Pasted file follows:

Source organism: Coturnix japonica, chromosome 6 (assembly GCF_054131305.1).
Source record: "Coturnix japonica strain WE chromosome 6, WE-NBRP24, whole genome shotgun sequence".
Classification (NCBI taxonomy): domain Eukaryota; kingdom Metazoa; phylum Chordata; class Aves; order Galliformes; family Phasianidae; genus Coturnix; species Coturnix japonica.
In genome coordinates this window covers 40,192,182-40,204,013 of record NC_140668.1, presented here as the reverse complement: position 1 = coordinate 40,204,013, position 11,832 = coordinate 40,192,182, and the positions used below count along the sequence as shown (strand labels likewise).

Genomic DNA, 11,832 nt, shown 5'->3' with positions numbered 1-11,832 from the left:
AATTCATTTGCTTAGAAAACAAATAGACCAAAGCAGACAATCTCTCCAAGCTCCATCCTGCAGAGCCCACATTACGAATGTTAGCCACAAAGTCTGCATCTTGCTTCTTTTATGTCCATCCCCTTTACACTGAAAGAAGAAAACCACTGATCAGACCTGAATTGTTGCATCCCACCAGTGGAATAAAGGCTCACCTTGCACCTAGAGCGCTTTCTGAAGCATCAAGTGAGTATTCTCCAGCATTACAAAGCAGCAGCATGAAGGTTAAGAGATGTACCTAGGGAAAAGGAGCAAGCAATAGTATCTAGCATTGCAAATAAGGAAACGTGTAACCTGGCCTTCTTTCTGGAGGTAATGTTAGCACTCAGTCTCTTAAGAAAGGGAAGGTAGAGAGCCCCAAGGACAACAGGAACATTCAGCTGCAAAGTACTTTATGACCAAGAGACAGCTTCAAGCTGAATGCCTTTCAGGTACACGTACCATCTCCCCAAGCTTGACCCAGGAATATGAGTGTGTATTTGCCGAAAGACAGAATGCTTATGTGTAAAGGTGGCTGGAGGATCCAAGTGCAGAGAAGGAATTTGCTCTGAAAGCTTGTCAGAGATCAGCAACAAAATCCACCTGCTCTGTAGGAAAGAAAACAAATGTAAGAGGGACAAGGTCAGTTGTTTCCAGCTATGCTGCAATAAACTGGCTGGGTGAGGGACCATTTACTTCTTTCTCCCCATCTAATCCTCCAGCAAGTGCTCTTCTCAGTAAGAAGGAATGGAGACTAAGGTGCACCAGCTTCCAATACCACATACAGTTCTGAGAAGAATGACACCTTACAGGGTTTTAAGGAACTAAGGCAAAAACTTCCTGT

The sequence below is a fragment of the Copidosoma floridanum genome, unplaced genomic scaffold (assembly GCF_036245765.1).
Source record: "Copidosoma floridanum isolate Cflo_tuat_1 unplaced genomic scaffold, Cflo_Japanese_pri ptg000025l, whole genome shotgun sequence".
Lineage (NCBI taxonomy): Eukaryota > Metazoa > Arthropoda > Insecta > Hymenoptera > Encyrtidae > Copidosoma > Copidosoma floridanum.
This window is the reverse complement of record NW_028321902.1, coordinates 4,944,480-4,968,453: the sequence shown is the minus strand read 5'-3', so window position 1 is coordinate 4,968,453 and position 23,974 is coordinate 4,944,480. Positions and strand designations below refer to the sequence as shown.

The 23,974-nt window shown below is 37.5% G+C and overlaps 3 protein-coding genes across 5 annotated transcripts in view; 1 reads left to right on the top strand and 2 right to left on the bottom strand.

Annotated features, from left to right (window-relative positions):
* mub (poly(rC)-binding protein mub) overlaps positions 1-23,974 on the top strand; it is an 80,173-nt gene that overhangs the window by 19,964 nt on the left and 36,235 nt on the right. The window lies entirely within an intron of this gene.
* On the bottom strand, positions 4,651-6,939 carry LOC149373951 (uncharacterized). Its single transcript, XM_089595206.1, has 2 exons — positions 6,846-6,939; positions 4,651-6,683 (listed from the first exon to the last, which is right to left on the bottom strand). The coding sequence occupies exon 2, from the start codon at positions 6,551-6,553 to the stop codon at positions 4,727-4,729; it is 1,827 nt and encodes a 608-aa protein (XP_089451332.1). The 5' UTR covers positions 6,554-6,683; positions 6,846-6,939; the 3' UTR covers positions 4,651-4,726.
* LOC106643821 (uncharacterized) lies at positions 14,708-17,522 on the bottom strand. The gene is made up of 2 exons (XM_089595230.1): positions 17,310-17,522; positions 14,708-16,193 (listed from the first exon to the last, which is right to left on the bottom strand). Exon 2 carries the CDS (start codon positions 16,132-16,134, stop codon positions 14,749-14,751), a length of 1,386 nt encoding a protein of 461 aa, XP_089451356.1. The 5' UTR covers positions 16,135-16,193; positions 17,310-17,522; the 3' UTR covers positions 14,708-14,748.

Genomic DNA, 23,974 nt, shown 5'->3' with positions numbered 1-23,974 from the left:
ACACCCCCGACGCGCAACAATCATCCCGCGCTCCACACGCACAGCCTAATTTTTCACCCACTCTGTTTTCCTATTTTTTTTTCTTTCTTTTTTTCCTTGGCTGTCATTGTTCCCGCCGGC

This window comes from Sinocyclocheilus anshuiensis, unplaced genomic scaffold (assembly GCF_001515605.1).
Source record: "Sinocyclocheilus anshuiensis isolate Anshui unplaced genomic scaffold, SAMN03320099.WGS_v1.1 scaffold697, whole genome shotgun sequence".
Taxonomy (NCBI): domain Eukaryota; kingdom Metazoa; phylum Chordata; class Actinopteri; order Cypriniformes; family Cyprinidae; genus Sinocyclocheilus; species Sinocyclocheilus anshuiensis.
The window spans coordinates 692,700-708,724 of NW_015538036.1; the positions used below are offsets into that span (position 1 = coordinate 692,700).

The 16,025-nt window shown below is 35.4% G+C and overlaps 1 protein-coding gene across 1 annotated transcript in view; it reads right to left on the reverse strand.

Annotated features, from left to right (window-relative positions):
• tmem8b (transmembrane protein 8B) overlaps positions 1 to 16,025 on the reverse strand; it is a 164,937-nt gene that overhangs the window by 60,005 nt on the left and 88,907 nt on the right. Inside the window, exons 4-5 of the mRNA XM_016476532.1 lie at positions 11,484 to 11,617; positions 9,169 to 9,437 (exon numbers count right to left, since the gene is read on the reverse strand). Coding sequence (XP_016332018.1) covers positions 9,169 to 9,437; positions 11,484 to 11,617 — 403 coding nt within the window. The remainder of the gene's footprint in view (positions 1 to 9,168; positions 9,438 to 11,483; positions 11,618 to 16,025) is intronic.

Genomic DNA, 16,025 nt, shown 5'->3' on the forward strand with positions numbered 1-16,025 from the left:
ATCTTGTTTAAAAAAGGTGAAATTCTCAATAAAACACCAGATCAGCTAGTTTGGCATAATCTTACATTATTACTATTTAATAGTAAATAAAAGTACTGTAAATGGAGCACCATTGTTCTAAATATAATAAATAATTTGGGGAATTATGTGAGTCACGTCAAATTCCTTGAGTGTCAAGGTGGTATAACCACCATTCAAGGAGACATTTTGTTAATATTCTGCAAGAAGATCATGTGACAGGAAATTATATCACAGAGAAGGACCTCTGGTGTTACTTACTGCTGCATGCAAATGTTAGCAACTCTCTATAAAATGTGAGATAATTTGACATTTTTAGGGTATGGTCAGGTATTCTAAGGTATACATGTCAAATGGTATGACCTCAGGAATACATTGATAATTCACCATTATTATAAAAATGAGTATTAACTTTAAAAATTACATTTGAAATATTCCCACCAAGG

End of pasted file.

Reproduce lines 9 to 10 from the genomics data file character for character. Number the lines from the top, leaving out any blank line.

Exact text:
Lineage (NCBI taxonomy): Eukaryota > Metazoa > Arthropoda > Insecta > Hymenoptera > Encyrtidae > Copidosoma > Copidosoma floridanum.
This window is the reverse complement of record NW_028321902.1, coordinates 4,944,480-4,968,453: the sequence shown is the minus strand read 5'-3', so window position 1 is coordinate 4,968,453 and position 23,974 is coordinate 4,944,480. Positions and strand designations below refer to the sequence as shown.